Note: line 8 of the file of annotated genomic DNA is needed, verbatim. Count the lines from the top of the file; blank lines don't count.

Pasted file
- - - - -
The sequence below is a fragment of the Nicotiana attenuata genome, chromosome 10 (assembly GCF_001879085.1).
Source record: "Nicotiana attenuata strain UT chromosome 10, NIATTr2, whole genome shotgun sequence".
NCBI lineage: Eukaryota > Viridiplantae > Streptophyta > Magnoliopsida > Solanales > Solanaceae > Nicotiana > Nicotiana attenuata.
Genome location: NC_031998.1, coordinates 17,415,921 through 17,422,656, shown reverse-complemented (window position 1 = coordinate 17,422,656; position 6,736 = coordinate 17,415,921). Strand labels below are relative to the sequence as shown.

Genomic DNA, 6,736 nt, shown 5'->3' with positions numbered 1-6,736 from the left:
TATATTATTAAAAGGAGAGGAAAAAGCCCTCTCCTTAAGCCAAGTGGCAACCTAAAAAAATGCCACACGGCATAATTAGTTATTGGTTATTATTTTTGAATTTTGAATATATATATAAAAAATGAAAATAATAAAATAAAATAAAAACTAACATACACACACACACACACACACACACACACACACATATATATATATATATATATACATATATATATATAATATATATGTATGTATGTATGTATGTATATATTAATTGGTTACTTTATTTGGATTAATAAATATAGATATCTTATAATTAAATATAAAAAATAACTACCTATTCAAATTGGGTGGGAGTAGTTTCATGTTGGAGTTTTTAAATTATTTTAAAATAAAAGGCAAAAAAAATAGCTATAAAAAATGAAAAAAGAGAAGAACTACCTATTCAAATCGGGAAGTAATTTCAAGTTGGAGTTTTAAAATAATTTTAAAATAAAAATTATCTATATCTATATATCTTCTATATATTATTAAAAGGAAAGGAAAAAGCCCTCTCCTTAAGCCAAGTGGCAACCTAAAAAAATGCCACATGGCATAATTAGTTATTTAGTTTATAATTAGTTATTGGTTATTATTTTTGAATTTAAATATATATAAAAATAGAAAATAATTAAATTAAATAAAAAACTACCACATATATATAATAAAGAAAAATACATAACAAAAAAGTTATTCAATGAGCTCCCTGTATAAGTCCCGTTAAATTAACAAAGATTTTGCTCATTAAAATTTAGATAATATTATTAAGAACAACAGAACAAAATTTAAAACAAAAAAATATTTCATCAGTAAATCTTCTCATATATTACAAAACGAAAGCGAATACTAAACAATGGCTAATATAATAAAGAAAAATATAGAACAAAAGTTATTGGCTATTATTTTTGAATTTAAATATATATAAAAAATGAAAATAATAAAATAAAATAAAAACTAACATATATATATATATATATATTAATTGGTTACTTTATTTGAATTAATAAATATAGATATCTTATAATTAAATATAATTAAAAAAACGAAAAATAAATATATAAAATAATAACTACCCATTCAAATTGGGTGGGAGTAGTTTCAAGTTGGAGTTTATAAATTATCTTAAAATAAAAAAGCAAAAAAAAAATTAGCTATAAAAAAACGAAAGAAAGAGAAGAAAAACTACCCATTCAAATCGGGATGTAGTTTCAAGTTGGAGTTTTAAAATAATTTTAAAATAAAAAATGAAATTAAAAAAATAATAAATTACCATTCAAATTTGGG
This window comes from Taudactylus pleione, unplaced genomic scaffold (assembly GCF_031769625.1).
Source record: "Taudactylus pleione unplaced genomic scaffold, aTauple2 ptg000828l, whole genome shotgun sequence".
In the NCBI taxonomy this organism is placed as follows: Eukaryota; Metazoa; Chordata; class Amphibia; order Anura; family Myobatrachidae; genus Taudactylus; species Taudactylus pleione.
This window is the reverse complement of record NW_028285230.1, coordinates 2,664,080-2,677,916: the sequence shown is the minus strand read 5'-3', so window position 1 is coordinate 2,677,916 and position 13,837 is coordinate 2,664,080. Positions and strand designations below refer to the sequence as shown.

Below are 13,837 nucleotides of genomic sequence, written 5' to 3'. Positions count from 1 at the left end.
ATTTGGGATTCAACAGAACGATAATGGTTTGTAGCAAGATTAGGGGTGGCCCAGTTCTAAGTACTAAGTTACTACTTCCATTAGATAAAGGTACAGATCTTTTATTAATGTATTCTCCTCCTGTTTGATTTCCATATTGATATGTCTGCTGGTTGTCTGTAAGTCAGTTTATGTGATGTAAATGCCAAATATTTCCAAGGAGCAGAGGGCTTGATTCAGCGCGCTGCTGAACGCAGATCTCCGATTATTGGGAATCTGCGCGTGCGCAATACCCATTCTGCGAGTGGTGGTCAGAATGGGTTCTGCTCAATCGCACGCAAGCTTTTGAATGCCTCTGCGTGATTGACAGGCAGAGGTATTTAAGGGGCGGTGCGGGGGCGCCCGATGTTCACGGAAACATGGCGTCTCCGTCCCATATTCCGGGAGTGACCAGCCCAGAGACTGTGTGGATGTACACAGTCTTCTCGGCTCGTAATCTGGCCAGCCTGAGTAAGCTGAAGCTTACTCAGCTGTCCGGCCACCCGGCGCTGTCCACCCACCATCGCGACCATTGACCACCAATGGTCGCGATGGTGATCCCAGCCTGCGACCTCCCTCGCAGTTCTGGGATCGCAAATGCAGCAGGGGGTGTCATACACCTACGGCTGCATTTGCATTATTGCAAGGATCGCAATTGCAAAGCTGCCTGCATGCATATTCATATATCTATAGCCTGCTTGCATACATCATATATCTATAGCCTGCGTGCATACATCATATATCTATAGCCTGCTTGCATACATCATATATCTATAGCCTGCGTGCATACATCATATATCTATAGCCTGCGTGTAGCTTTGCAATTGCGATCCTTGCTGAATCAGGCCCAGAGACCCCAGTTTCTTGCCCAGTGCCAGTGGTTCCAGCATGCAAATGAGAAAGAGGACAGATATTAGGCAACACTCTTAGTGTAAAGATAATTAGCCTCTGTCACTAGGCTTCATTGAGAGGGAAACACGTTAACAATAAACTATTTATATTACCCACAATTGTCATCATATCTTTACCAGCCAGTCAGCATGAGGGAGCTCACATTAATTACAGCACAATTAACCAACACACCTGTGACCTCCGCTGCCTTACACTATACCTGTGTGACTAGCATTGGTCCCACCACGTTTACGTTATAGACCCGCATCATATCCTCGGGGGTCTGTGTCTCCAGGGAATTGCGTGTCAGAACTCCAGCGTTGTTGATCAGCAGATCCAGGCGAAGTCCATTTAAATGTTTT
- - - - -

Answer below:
Source record: "Taudactylus pleione unplaced genomic scaffold, aTauple2 ptg000828l, whole genome shotgun sequence".